Should I create a seperate project for the backend, and call it from the frontend via a CURL call, or something like that? Or should I create the backend in the same project as the frontend, but seperate the controllers in different folders, and call the backend directly? I would think the latter is better for performance and security, but I don't know how to call one controller from the other, if that is even possible.

Not sure if I'm really clear so an image to describe what I mean:
[Image: 5NSTNC.svg]

Hi,

I recommend you the following structure:


- controllers
  - backend/
  - frontend/
  - api/
- models
- views
  - backend/
  - frontend/

With this structure you can share and reuse the models, this is interesting because a lot of data will be the same, then you don't repeat the code.

For api you can't extend from REST_Controller from codeigniter-restserver that is very easy to use and powerful.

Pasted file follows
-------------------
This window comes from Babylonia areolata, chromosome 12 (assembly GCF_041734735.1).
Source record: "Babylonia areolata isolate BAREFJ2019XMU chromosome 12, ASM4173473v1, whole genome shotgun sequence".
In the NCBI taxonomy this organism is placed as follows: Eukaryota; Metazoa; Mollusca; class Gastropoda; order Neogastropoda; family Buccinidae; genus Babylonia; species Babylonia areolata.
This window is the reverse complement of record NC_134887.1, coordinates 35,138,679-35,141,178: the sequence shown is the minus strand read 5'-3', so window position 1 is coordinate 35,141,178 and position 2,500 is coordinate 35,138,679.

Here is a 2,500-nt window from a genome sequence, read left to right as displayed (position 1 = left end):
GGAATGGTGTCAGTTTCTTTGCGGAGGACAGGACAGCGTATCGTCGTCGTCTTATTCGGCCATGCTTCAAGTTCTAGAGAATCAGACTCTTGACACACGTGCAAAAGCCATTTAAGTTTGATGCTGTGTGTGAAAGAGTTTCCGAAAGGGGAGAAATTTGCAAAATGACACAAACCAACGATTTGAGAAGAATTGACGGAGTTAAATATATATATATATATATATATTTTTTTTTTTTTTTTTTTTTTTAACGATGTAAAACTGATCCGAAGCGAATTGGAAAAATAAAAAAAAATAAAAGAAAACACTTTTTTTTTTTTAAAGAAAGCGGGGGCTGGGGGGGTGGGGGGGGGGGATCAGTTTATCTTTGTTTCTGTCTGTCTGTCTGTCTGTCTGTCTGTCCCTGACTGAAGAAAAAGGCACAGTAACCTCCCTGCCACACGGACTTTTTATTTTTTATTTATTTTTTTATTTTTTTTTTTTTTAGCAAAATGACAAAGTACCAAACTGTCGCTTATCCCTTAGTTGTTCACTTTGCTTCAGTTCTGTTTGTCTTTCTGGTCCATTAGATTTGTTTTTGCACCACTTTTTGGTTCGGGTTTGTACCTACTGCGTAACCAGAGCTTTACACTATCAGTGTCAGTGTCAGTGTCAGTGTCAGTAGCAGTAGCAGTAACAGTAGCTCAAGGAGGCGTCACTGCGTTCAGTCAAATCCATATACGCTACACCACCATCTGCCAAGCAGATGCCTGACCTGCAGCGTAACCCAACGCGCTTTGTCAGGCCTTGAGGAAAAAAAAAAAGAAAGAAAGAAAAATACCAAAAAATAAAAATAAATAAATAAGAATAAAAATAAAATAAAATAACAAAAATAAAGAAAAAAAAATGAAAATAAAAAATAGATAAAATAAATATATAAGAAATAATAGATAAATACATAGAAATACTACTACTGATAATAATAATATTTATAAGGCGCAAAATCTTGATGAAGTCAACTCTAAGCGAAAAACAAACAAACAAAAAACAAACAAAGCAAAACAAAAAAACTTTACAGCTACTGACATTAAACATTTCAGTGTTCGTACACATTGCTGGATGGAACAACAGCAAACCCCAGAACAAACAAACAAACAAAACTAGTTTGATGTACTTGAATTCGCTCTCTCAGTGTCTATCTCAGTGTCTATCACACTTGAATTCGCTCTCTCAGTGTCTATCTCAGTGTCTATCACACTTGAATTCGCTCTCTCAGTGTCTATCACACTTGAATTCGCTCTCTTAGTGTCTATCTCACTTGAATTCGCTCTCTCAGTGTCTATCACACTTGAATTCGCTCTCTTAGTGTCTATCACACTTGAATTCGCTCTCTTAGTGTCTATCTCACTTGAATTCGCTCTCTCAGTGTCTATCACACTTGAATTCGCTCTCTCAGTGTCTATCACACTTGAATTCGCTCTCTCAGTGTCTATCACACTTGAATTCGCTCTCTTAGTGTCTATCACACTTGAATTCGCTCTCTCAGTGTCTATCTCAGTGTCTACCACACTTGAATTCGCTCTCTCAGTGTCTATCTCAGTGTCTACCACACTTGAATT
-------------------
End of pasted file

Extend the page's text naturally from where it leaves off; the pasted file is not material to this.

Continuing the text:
Greetings.
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#3
Sorry you misunderstood, the backend is in this case not an administration panel of some sorts, but more like a server, a daemon. The user can't access it, it will not load any views. It gets a command from the mobile app or website, and returns a value. Not any more then that.

I just have it so the mobile app won't directly access the database, and I don't have to write the same database code twice (for web and app).

The backend is more like the API you described I guess.
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#4
(10-16-2015, 07:49 AM)PureTryOut Wrote: Sorry you misunderstood, the backend is in this case not an administration panel of some sorts, but more like a server, a daemon. The user can't access it, it will not load any views. It gets a command from the mobile app or website, and returns a value. Not any more then that.